Thursday, December 22, 2011


This week's links. Enjoy.

Holiday Wine Etiquette
Lovely Joanna of A Cup of Jo offers great tips on drinking wine before you head out to parties and dinners over the holidays — all with brilliant and fun illustrations by the wonderful Gemma Correll.

The Rise and Fall of the Recipe Card
A nostalgic look at the history of the humble 3-by-5-inch index cards used for recipes — and what will be lost when they finally disappear.

The Secret Histories of Secondhand Books
The personal dedications one finds in secondhand books are often as fascinating as the text. In honour of this, Wayne Gooderham of The Guardian is starting a new series showcasing his most intriguing finds.

Occupy Big Business: The Sharing Economy's Quiet Revolution
Intriguing article from The Atlantic about how ordinary people are re-negotiating their terms with big business — they want to spend less, do more, and solve problems together. They are the foundation of the new "sharing economy."

Sweet Delight: A Brief History of the Mince Pie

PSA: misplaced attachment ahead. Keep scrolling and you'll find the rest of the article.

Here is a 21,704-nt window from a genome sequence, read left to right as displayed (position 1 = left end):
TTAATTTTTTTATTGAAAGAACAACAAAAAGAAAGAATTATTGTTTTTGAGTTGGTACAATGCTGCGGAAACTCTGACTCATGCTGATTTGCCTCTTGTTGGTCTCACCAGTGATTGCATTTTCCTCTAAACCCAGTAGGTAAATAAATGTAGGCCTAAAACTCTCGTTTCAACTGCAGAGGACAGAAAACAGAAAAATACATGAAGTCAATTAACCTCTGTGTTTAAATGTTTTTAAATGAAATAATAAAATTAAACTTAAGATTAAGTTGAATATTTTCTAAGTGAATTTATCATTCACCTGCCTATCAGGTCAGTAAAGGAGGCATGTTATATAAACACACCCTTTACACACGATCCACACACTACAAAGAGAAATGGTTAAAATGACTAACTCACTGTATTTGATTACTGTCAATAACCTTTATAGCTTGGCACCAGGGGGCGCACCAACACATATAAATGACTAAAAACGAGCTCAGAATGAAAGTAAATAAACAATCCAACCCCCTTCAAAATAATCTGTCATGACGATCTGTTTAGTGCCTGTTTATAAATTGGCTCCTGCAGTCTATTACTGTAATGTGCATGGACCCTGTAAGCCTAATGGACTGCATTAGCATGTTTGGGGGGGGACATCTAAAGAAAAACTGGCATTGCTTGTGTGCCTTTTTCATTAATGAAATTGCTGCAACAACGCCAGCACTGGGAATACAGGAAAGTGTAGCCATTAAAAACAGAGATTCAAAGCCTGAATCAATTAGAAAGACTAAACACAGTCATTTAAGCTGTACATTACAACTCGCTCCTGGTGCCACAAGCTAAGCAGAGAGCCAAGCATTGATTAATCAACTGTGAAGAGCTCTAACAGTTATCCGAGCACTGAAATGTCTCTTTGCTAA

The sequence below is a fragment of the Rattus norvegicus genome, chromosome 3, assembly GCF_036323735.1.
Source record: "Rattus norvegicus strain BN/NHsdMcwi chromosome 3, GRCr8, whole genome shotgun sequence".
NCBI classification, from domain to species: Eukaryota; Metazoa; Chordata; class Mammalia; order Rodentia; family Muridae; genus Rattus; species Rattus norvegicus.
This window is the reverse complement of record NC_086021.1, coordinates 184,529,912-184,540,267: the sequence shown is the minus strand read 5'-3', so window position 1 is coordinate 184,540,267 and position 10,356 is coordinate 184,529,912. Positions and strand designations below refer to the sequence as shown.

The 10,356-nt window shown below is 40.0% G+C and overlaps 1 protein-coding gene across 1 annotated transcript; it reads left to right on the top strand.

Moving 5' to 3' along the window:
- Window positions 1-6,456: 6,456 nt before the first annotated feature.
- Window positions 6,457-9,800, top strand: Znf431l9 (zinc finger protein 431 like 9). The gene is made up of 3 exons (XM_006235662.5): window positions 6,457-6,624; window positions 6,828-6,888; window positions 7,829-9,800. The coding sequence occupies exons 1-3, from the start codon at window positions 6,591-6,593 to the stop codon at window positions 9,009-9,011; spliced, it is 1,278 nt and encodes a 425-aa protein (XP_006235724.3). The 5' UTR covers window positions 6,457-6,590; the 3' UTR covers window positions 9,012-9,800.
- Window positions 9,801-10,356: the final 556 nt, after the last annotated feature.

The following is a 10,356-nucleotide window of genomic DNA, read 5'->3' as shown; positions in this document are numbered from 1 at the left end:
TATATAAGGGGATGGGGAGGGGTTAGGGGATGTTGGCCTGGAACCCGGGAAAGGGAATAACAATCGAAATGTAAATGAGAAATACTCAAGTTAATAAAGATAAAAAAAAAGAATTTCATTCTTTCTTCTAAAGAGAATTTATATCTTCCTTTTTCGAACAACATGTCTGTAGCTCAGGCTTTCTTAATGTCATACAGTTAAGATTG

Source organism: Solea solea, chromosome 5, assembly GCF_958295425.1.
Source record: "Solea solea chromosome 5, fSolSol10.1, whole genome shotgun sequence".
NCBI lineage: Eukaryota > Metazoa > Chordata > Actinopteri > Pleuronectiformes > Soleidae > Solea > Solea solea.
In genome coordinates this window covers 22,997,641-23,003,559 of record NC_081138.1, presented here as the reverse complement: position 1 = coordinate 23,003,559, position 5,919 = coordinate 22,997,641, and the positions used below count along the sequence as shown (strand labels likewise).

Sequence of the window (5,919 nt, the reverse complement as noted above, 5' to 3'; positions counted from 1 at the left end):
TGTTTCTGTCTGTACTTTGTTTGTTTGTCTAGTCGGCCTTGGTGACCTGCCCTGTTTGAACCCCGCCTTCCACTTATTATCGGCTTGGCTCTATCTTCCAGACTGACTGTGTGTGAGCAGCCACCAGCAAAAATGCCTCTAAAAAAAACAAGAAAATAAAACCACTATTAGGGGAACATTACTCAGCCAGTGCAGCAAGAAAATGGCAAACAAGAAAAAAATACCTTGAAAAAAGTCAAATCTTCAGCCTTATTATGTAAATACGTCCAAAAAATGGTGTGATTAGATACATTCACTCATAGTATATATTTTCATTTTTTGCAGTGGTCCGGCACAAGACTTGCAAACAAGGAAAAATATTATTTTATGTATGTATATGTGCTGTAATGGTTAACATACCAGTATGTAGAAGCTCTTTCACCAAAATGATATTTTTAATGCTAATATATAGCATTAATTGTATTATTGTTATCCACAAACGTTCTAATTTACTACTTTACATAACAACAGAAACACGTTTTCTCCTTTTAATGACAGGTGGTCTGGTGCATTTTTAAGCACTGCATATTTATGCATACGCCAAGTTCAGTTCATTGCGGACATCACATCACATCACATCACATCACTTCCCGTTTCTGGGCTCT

The sometimes surprising history of the mince pie. "Contrary to popular myth, mince pies were never made illegal by Cromwell, though they were stigmatised by Puritans. A satire from 1656 called Christmas Day pokes fun at such priggish zealotry: "Idolatrie in crust!"

Free Christmas
A free holiday song by Johnny Marr and The Healers.

La Tartine Gourmand: Jamaica
BĂ©atrice of the lovely La Tartine Gourmand has a long and wonderful post about her visit to Jamaica, with beautiful photos of the people, scenery and food she encountered in her culinary travels there. Her banana bread recipe reminds me of visiting Jamaica years ago as a kid, enjoying fresh baked banana bread (still the best I've ever had) every morning.

Coconut Milk Caramels
A sweet treat that would make a great holiday gift, too. Via Saveur.

(photo via spooky home)


liza said...

Oh my gosh - you've brought back a memory of that banana bread for me, too! It was SO good!!

automatism said...

I know, Liza — I'll have to try this recipe and see if it approaches my memories of the Jamaican banana bread!


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